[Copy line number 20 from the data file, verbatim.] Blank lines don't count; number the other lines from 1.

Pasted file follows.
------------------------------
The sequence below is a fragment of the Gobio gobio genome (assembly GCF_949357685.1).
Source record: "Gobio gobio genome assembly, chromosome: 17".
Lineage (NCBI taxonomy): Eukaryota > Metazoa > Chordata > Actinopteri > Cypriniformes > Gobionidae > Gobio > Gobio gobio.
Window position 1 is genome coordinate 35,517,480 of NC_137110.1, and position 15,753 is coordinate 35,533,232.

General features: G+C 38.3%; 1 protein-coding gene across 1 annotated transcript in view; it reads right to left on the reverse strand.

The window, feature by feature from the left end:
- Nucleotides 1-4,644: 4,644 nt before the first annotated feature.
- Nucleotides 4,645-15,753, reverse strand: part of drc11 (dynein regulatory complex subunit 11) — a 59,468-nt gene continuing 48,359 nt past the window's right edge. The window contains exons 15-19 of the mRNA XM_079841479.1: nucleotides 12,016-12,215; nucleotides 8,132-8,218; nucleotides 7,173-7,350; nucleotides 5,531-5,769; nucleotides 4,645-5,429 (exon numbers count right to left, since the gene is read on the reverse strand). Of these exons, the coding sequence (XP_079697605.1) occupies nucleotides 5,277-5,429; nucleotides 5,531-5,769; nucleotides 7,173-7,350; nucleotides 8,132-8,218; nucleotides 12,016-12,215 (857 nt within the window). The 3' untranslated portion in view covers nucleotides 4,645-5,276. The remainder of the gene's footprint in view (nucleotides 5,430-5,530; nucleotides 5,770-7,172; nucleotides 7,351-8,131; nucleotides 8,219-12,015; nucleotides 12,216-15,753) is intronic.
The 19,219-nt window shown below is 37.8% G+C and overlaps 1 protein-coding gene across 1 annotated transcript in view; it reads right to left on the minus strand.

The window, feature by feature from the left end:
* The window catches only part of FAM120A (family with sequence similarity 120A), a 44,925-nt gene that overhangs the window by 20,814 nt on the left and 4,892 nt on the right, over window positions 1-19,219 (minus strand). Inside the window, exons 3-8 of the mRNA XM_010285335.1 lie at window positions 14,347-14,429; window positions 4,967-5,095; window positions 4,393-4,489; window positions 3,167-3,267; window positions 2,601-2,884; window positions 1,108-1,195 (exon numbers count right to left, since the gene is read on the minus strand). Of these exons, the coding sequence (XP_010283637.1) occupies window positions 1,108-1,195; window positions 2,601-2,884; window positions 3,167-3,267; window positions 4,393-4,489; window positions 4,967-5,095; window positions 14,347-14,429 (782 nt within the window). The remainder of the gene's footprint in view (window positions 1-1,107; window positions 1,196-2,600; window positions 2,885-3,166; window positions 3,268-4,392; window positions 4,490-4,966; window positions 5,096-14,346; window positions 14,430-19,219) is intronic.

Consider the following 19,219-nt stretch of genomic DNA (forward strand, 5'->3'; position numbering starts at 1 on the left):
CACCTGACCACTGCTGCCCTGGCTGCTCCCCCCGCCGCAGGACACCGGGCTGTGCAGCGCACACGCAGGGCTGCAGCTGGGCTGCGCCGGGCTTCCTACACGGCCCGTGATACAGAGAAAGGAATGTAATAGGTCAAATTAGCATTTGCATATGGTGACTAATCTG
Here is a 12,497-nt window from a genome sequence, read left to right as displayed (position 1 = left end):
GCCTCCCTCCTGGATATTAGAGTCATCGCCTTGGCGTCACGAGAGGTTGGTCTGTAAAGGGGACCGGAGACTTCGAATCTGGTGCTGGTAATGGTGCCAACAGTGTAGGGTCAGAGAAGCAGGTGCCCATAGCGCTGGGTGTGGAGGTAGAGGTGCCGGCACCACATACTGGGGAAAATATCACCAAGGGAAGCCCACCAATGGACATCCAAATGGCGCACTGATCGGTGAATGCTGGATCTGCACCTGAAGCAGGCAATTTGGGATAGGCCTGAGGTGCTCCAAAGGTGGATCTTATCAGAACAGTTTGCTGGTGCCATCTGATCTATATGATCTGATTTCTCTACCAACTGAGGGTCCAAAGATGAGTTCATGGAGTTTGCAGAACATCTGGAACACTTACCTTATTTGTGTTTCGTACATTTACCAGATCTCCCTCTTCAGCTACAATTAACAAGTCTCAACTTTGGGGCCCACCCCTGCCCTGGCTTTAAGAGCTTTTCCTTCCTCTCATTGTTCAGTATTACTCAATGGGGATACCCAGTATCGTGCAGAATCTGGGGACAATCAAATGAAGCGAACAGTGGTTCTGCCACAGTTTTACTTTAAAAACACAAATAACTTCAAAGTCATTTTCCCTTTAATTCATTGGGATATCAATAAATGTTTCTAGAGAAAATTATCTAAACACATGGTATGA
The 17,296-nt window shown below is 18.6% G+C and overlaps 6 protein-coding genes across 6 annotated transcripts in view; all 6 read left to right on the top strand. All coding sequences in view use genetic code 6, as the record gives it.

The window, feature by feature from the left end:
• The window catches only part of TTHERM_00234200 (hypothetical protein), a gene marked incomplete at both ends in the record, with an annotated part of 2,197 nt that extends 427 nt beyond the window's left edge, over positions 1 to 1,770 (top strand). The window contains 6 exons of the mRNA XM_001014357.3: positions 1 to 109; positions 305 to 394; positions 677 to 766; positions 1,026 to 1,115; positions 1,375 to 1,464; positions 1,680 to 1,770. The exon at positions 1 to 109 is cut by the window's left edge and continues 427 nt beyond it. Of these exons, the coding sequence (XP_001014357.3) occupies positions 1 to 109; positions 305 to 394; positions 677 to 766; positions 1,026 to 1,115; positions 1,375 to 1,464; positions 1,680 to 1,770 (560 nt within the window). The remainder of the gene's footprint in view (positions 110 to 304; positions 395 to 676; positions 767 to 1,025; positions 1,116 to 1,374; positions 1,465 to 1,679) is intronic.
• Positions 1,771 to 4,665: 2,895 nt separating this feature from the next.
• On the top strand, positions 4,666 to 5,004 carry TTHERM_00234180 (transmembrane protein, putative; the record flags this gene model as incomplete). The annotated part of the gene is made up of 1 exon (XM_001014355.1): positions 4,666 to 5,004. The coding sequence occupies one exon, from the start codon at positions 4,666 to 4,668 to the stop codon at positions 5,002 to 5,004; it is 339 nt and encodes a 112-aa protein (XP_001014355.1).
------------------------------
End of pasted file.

• On the top strand, positions 4,666 to 5,004 carry TTHERM_00234180 (transmembrane protein, putative; the record flags this gene model as incomplete). The annotated part of the gene is made up of 1 exon (XM_001014355.1): positions 4,666 to 5,004. The coding sequence occupies one exon, from the start codon at positions 4,666 to 4,668 to the stop codon at positions 5,002 to 5,004; it is 339 nt and encodes a 112-aa protein (XP_001014355.1).